Why Cycle Abroad?
Many cyclists travel abroad to take on a new challenge, often the lure of famous climbs in the Alps or Pyrenees. For others, it may be to attend a pre-season training camp in warm climates such as Spain. Whatever the reason, cycling abroad gives you the opportunity to try new routes and meet new people.
Traveling abroad has also become easier in recent years as more and more cycle camps have established and most will rent out decent quality road bikes so you don’t need to bring your own. Airlines still have options to transfer your bicycle and for large events such as Ironman, some companies specialize in the transfer of bikes and equipment to these events.[/vc_column_text][vc_column_text]
Cycling abroad can bring more risks, this is especially true if you are cycling in mountainous regions. Make sure you have adequate insurance cover in advance. This should include:
- Have an E11 card if you are a European citizen traveling within Europe. This will cover you things like a visit to a medial center if you end up with minor injuries if you come off your bike. An E11 card is free, all you need to do is apply.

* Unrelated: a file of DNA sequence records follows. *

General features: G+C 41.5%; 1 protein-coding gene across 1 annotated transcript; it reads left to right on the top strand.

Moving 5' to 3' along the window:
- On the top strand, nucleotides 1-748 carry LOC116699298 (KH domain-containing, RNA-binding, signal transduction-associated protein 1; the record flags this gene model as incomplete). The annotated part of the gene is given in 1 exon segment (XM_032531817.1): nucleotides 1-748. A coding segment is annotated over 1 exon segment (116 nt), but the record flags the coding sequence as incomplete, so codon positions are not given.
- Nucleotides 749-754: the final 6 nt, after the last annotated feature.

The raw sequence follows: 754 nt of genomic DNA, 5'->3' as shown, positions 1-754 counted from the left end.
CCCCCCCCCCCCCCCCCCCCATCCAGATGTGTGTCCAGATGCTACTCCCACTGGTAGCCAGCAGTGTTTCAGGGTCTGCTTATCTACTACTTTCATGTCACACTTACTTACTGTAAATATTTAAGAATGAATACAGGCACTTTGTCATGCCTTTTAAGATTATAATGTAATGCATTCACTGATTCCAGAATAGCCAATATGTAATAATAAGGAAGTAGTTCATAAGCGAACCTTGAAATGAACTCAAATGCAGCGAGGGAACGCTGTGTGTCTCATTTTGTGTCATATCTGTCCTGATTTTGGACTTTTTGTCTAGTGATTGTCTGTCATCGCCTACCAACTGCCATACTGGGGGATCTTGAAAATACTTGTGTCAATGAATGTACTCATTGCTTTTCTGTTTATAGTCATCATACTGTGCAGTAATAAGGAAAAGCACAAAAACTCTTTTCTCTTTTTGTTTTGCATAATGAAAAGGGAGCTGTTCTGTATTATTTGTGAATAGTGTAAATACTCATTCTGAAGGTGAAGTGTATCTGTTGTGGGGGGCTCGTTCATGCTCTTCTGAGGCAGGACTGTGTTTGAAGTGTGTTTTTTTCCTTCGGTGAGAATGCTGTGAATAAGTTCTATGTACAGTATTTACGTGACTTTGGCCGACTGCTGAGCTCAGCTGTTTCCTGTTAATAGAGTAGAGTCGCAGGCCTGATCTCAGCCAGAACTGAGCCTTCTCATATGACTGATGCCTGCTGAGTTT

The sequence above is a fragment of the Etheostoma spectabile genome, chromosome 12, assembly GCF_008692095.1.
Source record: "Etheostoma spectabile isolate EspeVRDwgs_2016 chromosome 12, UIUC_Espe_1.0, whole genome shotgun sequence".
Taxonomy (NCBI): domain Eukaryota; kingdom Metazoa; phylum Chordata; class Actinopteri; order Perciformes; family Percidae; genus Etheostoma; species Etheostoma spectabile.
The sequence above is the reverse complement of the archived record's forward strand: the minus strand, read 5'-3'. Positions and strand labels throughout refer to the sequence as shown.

- Look into travel insurance. This will cover you for loss of personal property and healthcare bills if you are involved in a serious accident. Depending on what type of cycling you are doing, you may need a tailored plan to cover you for things like cycle touring. Cover for a 1 week trip works out at around €35.
- If you are hiring a bike you should look into specific insurance for it. This is not covered under most hire contracts, if you break a bike, you have to replace it. Ask the bike hire company what their policies are. Travel insurance will only cover personal property. Hire bike insurance typically works out at around €15 per day.
All of these need to be in place before you travel so make sure you set a reminder prior to your trip.[/vc_column_text][vc_column_text]
What equipment do you need?
If you plan to bring your own bike:
- Bike helmet
- Multi-tool and spare tubes. Airport security may confiscate some tools so be sure to attach to your bike.
- Bike pump
- Sunglasses, weather is normally better on a cycle trip
- Two water bottles
- Bike computer
- Energy powders and bars. You may not be able to buy your favorite variety abroad
When it comes to clothing, a safe bet is to bring two of everything. Two sets of shorts, two cycle tops, etc…. Most cycling destinations will have a cycle or sports shop nearby so you can always buy extras if you need them. Even if you are going to warm climates, bring a light rain jacket/cape. If you climb some mountains it can get a bit chilly on the descents.
Don’t forget your cycling shoes and check the cleats on them before you leave, don’t head off on a cycling trip with a set of badly worn cleats.[/vc_column_text][vc_column_text]If you plan to hire a bike, include the items above plus:
- Bring your own bike saddle if you plan to cycle big distances
- Bike pedals. Even if your hire bike comes with pedals, they may not be compatible with your bike shoes.
- Mount kits for your bike computer and other electronic gadgets